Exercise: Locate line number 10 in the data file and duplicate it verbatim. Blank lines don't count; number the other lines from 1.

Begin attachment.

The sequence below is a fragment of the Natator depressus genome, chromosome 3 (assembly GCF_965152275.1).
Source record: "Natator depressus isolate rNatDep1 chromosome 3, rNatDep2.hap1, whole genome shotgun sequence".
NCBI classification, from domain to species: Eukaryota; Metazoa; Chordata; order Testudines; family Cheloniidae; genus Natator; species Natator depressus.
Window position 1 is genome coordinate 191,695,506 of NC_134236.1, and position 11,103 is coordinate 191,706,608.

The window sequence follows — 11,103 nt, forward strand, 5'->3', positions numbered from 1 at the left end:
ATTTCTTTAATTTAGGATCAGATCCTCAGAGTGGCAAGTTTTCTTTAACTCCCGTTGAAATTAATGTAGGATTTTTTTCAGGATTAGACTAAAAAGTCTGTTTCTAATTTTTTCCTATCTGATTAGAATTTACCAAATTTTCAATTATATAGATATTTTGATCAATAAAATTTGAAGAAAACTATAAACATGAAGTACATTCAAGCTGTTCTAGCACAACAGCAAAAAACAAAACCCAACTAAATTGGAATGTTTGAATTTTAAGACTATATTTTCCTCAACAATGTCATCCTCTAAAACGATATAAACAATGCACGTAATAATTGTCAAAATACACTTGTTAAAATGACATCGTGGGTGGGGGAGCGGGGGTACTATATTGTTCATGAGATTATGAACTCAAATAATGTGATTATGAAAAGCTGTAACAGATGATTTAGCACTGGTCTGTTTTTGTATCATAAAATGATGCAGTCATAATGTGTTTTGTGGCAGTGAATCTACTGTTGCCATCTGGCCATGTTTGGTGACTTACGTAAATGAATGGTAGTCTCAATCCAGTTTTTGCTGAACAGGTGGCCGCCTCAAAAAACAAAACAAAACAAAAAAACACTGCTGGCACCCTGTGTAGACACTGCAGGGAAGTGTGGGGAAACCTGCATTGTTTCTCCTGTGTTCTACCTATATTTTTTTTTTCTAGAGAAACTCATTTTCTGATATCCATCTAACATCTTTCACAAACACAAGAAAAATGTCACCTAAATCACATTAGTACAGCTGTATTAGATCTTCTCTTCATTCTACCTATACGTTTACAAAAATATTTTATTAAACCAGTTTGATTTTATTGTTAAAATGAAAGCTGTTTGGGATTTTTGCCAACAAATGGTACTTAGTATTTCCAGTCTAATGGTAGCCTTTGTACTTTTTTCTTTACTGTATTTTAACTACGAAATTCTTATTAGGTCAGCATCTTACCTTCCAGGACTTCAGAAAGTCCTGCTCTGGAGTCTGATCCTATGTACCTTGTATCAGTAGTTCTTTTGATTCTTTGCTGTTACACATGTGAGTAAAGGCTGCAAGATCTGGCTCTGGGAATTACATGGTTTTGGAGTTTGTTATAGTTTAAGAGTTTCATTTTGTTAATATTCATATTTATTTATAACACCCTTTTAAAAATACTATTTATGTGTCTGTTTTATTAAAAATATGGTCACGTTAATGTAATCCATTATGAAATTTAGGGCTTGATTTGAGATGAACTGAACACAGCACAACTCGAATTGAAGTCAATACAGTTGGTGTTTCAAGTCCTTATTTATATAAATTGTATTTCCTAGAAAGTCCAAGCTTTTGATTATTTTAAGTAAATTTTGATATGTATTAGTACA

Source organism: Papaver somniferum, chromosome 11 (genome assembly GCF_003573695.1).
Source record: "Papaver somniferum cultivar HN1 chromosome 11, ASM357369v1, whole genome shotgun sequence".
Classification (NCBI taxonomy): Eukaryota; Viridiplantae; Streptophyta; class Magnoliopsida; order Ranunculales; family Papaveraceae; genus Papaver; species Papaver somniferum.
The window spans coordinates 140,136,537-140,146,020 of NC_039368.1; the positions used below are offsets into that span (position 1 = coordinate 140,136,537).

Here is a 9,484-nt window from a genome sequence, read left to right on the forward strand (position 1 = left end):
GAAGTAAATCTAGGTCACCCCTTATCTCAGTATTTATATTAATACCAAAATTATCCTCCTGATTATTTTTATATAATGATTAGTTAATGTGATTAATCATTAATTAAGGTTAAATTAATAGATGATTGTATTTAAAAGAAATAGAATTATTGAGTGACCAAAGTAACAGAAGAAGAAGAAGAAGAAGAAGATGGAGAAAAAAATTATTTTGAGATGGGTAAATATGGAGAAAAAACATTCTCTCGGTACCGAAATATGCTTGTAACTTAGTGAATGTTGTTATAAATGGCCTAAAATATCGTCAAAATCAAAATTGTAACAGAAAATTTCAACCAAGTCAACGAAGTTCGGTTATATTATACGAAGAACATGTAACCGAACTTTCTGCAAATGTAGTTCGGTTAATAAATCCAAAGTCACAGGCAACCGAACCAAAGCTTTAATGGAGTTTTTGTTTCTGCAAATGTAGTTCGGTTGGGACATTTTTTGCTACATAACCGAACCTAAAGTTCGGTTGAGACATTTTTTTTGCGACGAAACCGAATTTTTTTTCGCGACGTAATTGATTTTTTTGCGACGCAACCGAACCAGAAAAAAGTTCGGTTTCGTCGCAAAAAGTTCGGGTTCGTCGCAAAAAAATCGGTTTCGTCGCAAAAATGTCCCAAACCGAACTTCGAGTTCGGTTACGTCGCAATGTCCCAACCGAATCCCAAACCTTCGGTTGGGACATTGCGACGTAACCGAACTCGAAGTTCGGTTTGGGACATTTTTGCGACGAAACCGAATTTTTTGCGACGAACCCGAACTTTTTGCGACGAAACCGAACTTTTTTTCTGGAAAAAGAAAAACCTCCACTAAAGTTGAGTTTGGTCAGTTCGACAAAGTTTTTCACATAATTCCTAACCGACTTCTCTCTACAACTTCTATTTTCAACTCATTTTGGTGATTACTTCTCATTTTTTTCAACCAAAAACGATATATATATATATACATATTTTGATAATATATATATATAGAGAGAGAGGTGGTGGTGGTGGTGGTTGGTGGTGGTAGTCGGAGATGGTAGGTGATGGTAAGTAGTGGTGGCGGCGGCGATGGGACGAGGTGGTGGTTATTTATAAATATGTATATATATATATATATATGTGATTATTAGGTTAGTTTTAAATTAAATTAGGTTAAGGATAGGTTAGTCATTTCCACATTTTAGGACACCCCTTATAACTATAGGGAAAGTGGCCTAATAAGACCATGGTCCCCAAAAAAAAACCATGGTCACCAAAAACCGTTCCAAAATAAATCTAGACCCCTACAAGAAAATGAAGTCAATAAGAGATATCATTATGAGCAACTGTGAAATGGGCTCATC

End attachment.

The window spans coordinates 140,136,537-140,146,020 of NC_039368.1; the positions used below are offsets into that span (position 1 = coordinate 140,136,537).